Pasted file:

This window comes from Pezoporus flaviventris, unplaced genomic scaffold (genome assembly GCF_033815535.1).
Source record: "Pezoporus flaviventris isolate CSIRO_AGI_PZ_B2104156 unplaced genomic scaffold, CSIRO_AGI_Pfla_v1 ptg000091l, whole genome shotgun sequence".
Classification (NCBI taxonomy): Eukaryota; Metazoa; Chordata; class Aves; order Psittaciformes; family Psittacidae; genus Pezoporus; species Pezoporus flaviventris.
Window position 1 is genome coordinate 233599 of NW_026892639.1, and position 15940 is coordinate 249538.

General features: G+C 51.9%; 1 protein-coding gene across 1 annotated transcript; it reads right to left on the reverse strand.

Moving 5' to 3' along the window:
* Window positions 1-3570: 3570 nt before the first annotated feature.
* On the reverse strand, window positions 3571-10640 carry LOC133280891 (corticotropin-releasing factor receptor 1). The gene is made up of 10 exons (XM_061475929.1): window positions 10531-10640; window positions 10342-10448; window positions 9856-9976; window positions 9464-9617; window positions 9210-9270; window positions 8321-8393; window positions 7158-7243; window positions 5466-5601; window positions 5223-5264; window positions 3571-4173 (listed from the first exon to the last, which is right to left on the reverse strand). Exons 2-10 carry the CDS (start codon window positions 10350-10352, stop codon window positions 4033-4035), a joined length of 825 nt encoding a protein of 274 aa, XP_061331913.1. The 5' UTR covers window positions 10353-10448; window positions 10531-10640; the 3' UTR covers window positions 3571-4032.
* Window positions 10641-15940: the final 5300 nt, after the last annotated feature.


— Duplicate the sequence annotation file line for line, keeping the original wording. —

This window comes from Pezoporus flaviventris, unplaced genomic scaffold (genome assembly GCF_033815535.1).
Source record: "Pezoporus flaviventris isolate CSIRO_AGI_PZ_B2104156 unplaced genomic scaffold, CSIRO_AGI_Pfla_v1 ptg000091l, whole genome shotgun sequence".
Classification (NCBI taxonomy): Eukaryota; Metazoa; Chordata; class Aves; order Psittaciformes; family Psittacidae; genus Pezoporus; species Pezoporus flaviventris.
Window position 1 is genome coordinate 233599 of NW_026892639.1, and position 15940 is coordinate 249538.

General features: G+C 51.9%; 1 protein-coding gene across 1 annotated transcript; it reads right to left on the reverse strand.

Moving 5' to 3' along the window:
* Window positions 1-3570: 3570 nt before the first annotated feature.
* On the reverse strand, window positions 3571-10640 carry LOC133280891 (corticotropin-releasing factor receptor 1). The gene is made up of 10 exons (XM_061475929.1): window positions 10531-10640; window positions 10342-10448; window positions 9856-9976; window positions 9464-9617; window positions 9210-9270; window positions 8321-8393; window positions 7158-7243; window positions 5466-5601; window positions 5223-5264; window positions 3571-4173 (listed from the first exon to the last, which is right to left on the reverse strand). Exons 2-10 carry the CDS (start codon window positions 10350-10352, stop codon window positions 4033-4035), a joined length of 825 nt encoding a protein of 274 aa, XP_061331913.1. The 5' UTR covers window positions 10353-10448; window positions 10531-10640; the 3' UTR covers window positions 3571-4032.
* Window positions 10641-15940: the final 5300 nt, after the last annotated feature.